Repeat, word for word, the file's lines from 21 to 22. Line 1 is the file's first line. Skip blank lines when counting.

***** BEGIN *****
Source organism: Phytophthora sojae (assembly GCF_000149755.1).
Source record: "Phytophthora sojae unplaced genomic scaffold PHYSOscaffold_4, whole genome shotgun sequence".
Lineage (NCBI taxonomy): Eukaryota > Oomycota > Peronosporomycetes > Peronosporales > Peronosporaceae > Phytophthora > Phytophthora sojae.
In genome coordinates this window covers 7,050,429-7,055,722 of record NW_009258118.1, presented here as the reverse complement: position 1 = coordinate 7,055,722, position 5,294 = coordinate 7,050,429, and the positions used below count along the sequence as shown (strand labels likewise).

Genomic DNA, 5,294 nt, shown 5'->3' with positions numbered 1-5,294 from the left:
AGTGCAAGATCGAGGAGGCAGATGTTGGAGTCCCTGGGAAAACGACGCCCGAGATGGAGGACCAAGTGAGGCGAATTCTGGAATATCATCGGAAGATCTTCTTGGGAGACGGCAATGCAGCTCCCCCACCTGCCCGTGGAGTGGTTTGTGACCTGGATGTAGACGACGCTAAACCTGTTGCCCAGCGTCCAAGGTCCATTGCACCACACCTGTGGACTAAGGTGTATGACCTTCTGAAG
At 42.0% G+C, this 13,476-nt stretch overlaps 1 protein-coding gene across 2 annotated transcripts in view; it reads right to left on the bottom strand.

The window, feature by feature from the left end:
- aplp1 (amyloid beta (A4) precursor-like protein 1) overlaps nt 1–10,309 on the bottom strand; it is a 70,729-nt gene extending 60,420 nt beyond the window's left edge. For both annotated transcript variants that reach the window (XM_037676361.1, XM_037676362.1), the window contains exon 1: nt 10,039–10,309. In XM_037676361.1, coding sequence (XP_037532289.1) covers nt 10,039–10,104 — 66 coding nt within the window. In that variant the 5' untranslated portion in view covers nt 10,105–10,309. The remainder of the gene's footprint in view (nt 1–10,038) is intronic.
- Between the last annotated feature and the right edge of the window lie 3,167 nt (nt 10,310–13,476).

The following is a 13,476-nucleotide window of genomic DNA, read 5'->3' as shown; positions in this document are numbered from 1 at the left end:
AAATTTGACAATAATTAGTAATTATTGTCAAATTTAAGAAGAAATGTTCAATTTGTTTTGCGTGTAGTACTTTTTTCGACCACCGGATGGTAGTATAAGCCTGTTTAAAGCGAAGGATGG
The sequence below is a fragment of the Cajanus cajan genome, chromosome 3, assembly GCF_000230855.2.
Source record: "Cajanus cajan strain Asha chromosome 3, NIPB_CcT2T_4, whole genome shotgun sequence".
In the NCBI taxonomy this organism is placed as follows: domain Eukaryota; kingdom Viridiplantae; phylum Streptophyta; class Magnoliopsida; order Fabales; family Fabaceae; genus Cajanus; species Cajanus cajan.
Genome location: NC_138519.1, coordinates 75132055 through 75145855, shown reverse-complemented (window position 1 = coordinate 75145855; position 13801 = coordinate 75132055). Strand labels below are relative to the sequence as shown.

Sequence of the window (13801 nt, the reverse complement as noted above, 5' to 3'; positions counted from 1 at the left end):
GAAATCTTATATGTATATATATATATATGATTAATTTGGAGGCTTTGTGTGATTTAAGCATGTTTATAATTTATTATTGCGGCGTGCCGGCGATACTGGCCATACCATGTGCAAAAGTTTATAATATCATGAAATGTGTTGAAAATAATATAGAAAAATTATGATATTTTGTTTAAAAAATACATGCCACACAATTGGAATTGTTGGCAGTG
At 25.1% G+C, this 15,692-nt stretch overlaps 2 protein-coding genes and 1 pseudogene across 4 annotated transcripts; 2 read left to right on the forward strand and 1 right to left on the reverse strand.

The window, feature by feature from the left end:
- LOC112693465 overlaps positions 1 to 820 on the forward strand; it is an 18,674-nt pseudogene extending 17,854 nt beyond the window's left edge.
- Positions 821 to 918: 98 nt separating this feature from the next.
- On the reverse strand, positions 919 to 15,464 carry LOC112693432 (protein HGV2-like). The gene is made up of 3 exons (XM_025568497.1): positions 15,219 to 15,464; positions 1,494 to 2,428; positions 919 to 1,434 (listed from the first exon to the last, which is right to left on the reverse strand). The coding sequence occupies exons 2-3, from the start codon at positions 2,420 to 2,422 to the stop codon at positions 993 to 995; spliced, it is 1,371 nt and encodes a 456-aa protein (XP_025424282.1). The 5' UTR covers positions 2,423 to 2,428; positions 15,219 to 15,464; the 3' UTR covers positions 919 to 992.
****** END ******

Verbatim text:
- LOC112693465 overlaps positions 1 to 820 on the forward strand; it is an 18,674-nt pseudogene extending 17,854 nt beyond the window's left edge.
- Positions 821 to 918: 98 nt separating this feature from the next.